“Fasten your seat belt and let’s move,” says Hasidic Jewish woman Rachel ‘Ruchie’ Freier early on in 93Queen, and you would be wise to follow her advice. The subject of Paula Eislet’s fascinating documentary is a one-woman dynamo, a fiercely religious Jewish wife and mother who also happens to be a lawyer with a dream of becoming a civil court judge. Ruchie is also determined to set up an all-female group of volunteer EMT’s, named ‘Ezras Nashim’ (Women For Women) to serve Brooklyn’s closeted Hasidic Borough Park neighbourhood after the all-male force, Hatzolah, refused to allow women to join. Continue reading…
For Ruthie, this is absolutely unacceptable. With her female neighbours not allowed to touch any male other than their husbands and sons unless it’s a life-threatening emergency, she believes women should be able to choose to be treated by a female EMT. She’s not looking to replace Hatzolah, she asserts. She merely wants to offer a choice.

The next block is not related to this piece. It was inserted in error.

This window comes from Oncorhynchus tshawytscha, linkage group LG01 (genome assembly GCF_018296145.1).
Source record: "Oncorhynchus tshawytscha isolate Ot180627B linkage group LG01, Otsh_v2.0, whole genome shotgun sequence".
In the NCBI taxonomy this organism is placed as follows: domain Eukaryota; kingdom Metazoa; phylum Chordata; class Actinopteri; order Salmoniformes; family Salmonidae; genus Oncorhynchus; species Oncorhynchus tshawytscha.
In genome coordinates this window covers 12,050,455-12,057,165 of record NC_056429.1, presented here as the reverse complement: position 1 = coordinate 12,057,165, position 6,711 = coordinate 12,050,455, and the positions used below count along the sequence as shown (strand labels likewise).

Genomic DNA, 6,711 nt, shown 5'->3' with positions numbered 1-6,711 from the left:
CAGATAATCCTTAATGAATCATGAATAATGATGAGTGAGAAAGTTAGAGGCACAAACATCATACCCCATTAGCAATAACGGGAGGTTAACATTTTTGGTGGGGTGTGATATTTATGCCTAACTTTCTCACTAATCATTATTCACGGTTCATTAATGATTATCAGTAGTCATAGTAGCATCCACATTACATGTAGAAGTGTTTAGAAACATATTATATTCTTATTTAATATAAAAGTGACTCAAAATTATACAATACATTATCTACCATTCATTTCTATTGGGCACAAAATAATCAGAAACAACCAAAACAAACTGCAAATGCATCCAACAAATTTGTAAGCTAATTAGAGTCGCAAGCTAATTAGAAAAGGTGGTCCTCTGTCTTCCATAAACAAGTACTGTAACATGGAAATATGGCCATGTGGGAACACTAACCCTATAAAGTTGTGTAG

While over 50 women respond to the call for volunteers, a large proportion of the community take to the idea less well. Ruthie is accused of being unfaithful to her religion, of bringing shame on her family. She is the target of prank calls, hurtful letters and vicious internet comments. The word ‘feminist’ – which Ruthie flatly rejects until the film’s final to-camera interview, in which she acknowledges those who have paved the way – is used as the worst possible insult.
And yet Ruthie rises above it all with such grace and decorum that you can’t imagine a better person to assist in a medical emergency. What’s clear is that she doesn’t wish to flout Hasidic tradition; indeed, her religion is obviously deeply important to her. Yet she and the fellow members of Ezras Nashim believe that religious faith and strong women are not mutually exclusive, and their defiant determination to do what they believe is right in the face of such opposition is worthy of celebration.
Director Paula Eislet takes a measured, respectful approach, showing the highs and the many lows of being a modern trailblazer; particularly in such a secular, traditional environment.
Like all great documentaries, 93Queen – named after the call sign the city gives to Ezras Nashim when it is finally recognised as an emergency service – doesn’t just open the door to something usually unseen, it makes an audience feel privileged to be an observer.